I recently did something at a wedding that I hadn’t done in years — I photographed it. I tagged along as second shooter for my co-worker and awesome wedding photographer Stephanie Kaloi. And it reminded me of why I quit shooting weddings… and basically shooting anything ever.
I used to love photography. But shooting weddings pretty much killed that passion.
Wedding photography is fucking hard. I forgot how hard.
For the non-photographers out there, lemme give you an insight into the day in the life of a wedding photographer:
Let’s say an awesome engaged couple purchases your biggest wedding photography package — let’s say that’s eight hours of shooting. You’re actually going to have a 10-12 hour day the day of the wedding.
If the venue is a far away, you’ve gotta budget time to get there early lest there be traffic, or you have car trouble. I liked to get to weddings about an hour early “just in case,” but that usually meant I had to leave my house two hours early to factor in travel time.
Then there’s the eight hours that you’re on your feet, carrying heavy equipment, running back and forth between where the couple is getting ready separately, or from the ceremony to the reception site, or up and down hills between all of those spaces.
The moment you get that sweet sweet relief of being able to SIT THE FUCK DOWN and eat something, because ohmyfuckinggawd you’re starving and sick of holding your gear. The moment you bring that sweet sweet forkfull of much-needed sustenance to your mouth… the speeches start. And you’re back to work. No food for you.
Not to mention that you’re on high-alert for all those hours trying your best not to miss one single moment of the awesomeness that is offbeat weddings. Unlike most day jobs where you can afford to goof off from time to time, wedding photography does not allow for that. From family photos, to hilarious mishaps. From first looks to last dances. From detail shots, to trying to get photos of everyone in attendance… you’re ON for the whole eight hours.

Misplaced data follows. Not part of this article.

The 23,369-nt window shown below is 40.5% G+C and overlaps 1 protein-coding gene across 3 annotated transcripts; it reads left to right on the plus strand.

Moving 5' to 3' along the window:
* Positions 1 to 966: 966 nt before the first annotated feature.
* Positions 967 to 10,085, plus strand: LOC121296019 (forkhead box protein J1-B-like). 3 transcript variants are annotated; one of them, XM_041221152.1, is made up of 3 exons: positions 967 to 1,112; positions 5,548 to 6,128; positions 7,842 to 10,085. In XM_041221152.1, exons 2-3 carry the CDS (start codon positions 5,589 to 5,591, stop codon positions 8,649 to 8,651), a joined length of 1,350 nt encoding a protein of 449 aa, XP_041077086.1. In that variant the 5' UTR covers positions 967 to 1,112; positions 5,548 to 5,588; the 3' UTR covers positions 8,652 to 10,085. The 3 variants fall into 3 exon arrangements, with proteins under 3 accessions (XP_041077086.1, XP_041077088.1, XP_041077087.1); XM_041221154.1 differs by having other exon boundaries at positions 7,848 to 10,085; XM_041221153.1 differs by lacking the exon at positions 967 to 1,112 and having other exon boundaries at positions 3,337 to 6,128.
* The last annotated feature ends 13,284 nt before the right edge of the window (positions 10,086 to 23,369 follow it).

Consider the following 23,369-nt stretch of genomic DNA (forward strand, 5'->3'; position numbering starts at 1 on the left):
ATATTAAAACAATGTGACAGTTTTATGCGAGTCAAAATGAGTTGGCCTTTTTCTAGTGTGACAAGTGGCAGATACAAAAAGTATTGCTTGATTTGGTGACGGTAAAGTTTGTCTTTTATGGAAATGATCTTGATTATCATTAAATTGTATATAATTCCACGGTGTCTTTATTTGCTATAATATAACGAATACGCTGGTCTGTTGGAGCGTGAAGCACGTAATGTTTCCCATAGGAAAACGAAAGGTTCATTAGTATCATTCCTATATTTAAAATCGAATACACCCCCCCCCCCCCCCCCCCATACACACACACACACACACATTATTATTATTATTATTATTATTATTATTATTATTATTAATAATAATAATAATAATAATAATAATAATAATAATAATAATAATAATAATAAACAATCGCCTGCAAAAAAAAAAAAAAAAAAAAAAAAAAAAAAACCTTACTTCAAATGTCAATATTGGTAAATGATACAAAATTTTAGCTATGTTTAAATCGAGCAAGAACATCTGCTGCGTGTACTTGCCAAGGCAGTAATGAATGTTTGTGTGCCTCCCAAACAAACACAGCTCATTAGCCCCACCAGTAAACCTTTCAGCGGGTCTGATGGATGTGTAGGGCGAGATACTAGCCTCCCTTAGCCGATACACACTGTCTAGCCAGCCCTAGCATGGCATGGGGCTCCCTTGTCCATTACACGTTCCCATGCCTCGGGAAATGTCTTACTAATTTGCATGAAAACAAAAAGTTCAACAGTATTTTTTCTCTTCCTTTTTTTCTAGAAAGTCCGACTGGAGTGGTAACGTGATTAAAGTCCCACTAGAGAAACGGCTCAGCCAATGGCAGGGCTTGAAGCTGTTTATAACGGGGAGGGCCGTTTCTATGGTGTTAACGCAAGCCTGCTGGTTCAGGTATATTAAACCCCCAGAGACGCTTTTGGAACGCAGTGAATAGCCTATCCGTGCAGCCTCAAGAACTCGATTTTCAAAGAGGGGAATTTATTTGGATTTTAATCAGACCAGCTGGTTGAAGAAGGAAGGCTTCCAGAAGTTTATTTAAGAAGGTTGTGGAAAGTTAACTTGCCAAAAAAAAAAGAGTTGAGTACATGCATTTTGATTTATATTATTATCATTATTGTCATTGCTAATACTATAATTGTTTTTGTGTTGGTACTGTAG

Until you’re totally exhausted… just in time to drive home yourself home.
Then comes the worst moment. I hated when I was all “Wee! Wedding over and I kicked some photography ass. Mission accomplished!” And then: “Oh wait, mission not accomplished. Mission only half-way done.” Now you sit for hours in front of your computer and edit photos until you get cross-eyed.
Yup, wedding photography is fucking hard physically, but it’s also hard financially. As wedding photographer Mike Allebach explained in his post 12 things wedding photographers want to tell you, but can’t:
Most full-time wedding photographers I know carry over $15,000 worth of wedding gear and often work 60-hour weeks… Add insurance, taxes, software, advertising, albums, repair, shipping, and studio expenses, and many photographers end up making less than minimum wage for the first few years of their career.
When I realized that I was making as much money just sitting at home and editing the Offbeat Empire — Hell, I was probably making MORE money doing that, as I didn’t have to pay for all that camera gear, insurance, gas, and Mc Donald’s on the drive home to make up for the wedding meal I missed! — I decided to quit photography then and there.
Since then my back, my hands, and my eyeballs have thanked me.
This is obviously not to say that all wedding photographers would quit, will quit, or even want to quit. I’m publicly bitching about my old job because I want everyone who hires a wedding photographer to REALLY REALLY appreciate them. Because they are doing that hard-ass job — even if they may be feeling the burn out — because they’re passionate about taking photos of awesome couples in love.
THAT is the part of the job that I miss: the couples. I miss meeting fantastic people, and tearing up during their ceremonies, and falling in love with their loved ones throughout the event. I also miss how happy the photos make them, even years after the event.
But in the end, all the love and happiness wasn’t enough to keep me in the game. It wasn’t enough to make me lug all my gear until my back ached and my feet swelled. It wasn’t enough to make me still love photography after it became grueling hard work.
Photographers, let’s get real: How do you deal when you’re starting to feel the burn of career exhaustion?